It’s no secret that Obama Administration doesn’t think too highly of smartphone encryption. Officials for the Department of Justice and the FBI have railed against encryption, likening it to obstruction of justice.
“The notion that we would market devices that would allow someone to place themselves beyond the law, troubles me a lot,” said FBI Director James Comey last year. “As a country, I don't know why we would want to put people beyond the law.
“The notion that people have devices, again, that with court orders, based on a showing of probable cause in a case involving kidnapping or child exploitation or terrorism, we could never open that phone? My sense is that we've gone too far when we've gone there.”
Luckily for Americans, tech giants like Apple and Google aren’t exactly jumping to answer the Justice Department’s call to hand over encryption keys to aid in criminal investigations. In fact, Apple has come under fire for its reluctance to bow down to government pressure over its encrypted iMessages.
According to The Washington Post, a working group of technical experts within the Obama Administration explored four possible backdoors that it could use to gain access to secure data on smartphones — all of which would need direct help from device makers to institute. The first is rather comical, as it would require smartphone manufacturers to include a proprietary, encrypted hardware port that would allow access to customer data. The second method involved forcing a device marker (under court order) to allow the government to insert spyware onto a device via automatic software update routines.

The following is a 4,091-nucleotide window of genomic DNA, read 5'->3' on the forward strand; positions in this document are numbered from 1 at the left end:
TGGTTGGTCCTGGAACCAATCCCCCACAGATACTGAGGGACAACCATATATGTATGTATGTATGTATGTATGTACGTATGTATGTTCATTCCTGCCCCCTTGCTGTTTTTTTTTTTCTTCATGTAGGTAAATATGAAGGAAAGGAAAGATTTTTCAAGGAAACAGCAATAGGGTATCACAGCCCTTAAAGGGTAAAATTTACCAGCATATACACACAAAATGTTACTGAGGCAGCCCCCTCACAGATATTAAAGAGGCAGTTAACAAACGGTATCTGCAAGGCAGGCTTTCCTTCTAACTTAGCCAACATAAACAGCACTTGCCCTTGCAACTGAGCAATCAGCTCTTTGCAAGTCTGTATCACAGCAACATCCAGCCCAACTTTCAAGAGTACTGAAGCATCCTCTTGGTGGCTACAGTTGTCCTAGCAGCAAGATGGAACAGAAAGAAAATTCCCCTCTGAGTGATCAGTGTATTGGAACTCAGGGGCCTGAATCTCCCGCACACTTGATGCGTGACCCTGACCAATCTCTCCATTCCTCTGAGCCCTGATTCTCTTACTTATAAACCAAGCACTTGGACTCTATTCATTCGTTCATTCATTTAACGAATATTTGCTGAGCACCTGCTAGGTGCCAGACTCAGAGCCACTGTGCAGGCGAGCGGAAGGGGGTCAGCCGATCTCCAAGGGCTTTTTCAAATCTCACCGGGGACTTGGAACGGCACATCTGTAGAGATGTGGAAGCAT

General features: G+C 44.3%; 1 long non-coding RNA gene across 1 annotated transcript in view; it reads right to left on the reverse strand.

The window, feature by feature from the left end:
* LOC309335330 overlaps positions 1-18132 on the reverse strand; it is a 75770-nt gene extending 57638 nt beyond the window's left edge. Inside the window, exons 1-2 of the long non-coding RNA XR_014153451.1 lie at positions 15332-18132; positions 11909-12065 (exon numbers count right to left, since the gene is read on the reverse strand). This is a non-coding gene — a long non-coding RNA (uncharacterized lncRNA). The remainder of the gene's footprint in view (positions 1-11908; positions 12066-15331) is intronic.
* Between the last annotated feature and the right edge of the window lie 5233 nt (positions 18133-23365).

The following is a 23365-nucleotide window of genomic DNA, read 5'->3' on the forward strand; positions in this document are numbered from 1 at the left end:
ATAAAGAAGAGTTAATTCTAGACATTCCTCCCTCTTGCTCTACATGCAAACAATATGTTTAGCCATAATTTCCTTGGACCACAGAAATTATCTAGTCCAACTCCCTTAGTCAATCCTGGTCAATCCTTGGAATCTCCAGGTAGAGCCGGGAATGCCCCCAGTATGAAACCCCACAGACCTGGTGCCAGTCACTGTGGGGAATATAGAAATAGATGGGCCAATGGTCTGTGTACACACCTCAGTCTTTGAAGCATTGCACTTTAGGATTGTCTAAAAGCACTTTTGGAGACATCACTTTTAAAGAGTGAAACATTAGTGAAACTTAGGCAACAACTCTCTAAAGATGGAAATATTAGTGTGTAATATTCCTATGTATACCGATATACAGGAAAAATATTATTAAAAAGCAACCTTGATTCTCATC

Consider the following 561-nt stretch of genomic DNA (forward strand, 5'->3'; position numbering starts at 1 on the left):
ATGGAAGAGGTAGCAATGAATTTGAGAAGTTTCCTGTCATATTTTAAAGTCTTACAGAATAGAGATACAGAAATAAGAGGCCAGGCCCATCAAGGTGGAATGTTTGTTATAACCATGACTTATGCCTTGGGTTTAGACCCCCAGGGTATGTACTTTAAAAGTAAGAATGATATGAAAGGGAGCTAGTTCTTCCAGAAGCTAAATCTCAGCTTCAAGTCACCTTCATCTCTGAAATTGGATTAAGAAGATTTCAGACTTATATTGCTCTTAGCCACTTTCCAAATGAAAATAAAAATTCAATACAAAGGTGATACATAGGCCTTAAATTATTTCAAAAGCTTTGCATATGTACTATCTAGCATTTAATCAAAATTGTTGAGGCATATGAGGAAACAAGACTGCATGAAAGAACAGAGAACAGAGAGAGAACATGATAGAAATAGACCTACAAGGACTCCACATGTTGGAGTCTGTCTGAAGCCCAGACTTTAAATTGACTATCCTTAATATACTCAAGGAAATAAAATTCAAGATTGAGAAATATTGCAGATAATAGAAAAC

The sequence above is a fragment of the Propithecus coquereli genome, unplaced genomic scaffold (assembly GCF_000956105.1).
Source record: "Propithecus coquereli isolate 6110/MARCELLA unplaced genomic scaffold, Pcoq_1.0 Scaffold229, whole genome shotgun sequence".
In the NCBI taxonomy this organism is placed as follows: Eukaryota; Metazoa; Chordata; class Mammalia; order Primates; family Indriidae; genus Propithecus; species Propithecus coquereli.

Yet another option would be to use split encryption keys, which could be combined under court order to access encrypted content. The last approach, called “forced backup,” would require companies to upload data from an encrypted device to “an unencrypted location.”
These four methods for gaining access to encrypted customer data were never meant to be brought forth as official proposals from Obama Administration. And although each of the four proposals was “technically feasible,” the Obama Administration feared that it would face immense public backlash for outlining plans to infiltrate encrypted data.
The official draft paper goes on to state:
In particular, given industry and civil society’s combative reaction to government statements to date, any proposed solution almost certainly would quickly become a focal point for attacks and the basis of further entrenchment by opposed parties. Rather than sparking more discussion, government-proposed technical approaches would almost certainly be perceived as proposals to introduce “backdoors” or vulnerabilities in technology products and services and increase tensions rather than build cooperation.
And the government would be exactly correct. Those in the tech community, and most certainly the American public wouldn’t take too kindly to such government intrusion. But now that the proposals have seen the light of day, it’s interesting to see what lengths the administration was willing to go in order to advance its anti-encryption agenda.